Microbicides Could Be Available by 2010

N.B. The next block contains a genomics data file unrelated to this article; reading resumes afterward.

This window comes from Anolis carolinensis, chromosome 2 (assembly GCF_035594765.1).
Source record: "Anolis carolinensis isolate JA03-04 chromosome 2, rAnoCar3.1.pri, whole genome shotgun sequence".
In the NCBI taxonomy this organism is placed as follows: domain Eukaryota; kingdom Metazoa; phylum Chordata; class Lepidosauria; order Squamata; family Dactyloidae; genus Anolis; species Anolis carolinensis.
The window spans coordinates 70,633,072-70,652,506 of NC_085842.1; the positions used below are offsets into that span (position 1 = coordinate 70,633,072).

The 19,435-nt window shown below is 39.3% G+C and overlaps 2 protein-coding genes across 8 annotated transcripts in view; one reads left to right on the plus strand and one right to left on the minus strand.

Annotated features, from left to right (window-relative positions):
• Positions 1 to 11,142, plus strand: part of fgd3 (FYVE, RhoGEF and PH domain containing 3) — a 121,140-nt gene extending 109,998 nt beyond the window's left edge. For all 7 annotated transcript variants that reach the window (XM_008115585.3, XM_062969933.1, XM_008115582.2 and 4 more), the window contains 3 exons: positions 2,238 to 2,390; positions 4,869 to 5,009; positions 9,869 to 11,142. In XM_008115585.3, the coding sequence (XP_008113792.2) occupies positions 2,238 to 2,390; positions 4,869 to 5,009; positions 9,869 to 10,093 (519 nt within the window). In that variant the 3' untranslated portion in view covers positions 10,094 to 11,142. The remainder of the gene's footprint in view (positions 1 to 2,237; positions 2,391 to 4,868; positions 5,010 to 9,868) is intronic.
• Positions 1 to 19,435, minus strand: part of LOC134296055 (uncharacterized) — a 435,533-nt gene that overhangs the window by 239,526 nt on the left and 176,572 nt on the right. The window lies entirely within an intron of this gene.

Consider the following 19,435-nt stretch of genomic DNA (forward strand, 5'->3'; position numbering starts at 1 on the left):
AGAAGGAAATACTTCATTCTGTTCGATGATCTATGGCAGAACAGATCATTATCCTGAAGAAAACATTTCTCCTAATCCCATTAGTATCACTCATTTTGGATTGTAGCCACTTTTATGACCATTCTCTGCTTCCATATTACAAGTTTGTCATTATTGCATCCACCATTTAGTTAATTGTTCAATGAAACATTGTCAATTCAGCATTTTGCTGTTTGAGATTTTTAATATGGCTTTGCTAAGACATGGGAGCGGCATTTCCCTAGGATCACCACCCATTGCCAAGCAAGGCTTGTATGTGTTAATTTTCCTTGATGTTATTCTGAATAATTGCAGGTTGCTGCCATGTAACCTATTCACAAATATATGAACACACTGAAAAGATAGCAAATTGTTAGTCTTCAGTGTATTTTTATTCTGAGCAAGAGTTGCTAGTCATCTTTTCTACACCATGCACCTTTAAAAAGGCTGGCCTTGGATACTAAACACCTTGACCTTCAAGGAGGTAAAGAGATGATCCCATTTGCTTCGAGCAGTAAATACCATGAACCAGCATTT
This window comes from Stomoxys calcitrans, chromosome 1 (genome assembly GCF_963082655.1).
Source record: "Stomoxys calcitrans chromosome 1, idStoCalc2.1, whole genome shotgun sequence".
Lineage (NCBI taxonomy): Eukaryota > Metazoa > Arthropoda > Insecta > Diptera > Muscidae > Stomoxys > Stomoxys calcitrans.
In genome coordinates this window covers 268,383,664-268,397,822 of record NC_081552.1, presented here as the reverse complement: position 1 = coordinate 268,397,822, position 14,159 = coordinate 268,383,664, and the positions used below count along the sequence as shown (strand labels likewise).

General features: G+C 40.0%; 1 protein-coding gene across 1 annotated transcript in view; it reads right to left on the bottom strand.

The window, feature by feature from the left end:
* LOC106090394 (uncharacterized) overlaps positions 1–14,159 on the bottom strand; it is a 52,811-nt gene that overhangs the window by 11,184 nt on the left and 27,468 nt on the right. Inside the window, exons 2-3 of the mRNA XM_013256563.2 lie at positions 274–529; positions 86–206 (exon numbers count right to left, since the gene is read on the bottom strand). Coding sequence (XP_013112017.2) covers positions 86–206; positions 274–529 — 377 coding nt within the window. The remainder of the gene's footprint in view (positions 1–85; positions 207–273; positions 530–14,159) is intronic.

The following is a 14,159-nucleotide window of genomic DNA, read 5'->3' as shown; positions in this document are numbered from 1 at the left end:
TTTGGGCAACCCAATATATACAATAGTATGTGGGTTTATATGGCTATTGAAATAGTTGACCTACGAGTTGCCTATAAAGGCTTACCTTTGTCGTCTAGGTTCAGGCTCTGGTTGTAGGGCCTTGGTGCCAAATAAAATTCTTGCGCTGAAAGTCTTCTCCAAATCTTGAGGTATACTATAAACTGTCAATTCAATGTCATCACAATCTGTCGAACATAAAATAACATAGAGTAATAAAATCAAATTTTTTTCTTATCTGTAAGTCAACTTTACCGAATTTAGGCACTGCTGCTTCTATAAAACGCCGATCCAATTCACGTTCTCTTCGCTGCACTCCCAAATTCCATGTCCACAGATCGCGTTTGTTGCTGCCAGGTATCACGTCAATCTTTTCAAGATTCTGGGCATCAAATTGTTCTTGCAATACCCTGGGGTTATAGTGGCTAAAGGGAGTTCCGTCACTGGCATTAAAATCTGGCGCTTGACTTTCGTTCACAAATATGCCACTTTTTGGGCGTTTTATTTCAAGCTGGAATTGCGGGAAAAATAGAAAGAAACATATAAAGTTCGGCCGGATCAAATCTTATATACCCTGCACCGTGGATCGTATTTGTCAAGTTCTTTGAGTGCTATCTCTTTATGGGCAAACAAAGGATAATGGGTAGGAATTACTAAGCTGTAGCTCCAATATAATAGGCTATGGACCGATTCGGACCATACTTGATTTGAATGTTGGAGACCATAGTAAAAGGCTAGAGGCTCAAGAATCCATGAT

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By Wezi Tjaronda WINDHOEK Namibia will jump aboard the microbicides train once proven successful after clinical trials are conducted, according to Minister of Health and Social Services, Richard Kamwi. Microbicides are substances that can substantially reduce transmission of sexually-transmitted infections (STIs) including HIV when applied vaginally or rectally. They are believed to offer a ray of hope especially in sub-Saharan Africa, the epicentre of the HIV/AIDS epidemic where 55 percent of adults living with the disease are women. Kamwi told New Era from Katima Mulilo on Monday that nothing was going on in Namibia at the moment as far as microbicides are concerned because of lack of capacity in research and finances. But, he said, if an opportunity arises from those with the means, Namibia would be only too happy to go on board. Clinical trials for microbicides in Africa have been conducted in South Africa, Malawi, Uganda, Tanzania, Zambia, Kenya, Benin and Burkina Faso, among others. “It is a gleam of hope, especially for women,” said Kamwi. With sufficient resources and political will, microbicides could be available by 2010. Although male and female condoms offer protection against HIV and STIs, women who bear the brunt of the disease are yet to be in charge of protecting themselves because of their failure to negotiate for safer sex. An exercise to map experiences of access to care, treatment and support early this year in Caprivi and Kavango found that women complained about failure to negotiate for safe sex with their partners by using condoms. According to a report written by Jennifer Gasti Mallet, Project Officer of the International Community for Women Living with HIV and AIDS Namibia, which runs the Parliamentarians for Women’s Health project, most women reported difficulties in influencing their partners/husbands to use condoms. The report said those who were positive discouraged their partners from using condoms because they felt “why should we use condoms when we are already infected; we might as well enjoy the last pleasures without a condom.” But, the report says, women wanted to live longer so they could take care of their children. Apart from this, the increasing incidents of sexual violence on women, prostitution and early marriages, which help increase the spread of the pandemic, there is need for preventative methods that put women in control. As opposed to condoms, microbicides are easier to use, they allow skin on skin contact, they are women-initiated and can also be used without a partner’s knowledge. Benefits to HIV-positive people include reducing the risk of re-infection and other HIV strains, helping protect both partners and allowing contraception while protecting a partner. Microbicides create a buffer between a germ and vulnerable tissue, interfere with virus into the target cell and also kill or inactivate the gel. Suppose a 60 percent efficacious measure was introduced in 73 low-income countries, they could avert 2.5 million new infections over three years, publications on the new initiative indicate. A biannual microbicides conference took place in Cape Town from April 23 to 26, 2006 for the first time on the African continent, which provided an opportunity for an update on microbicide research and development as well as discussions around key issues such as ethics, acceptability, access and community involvement. The conference learnt that a large number of microbicide advocacy groups are active in many parts of the world, not only pushing forward the microbicide agenda, but also addressing community issues and concerns in various regions.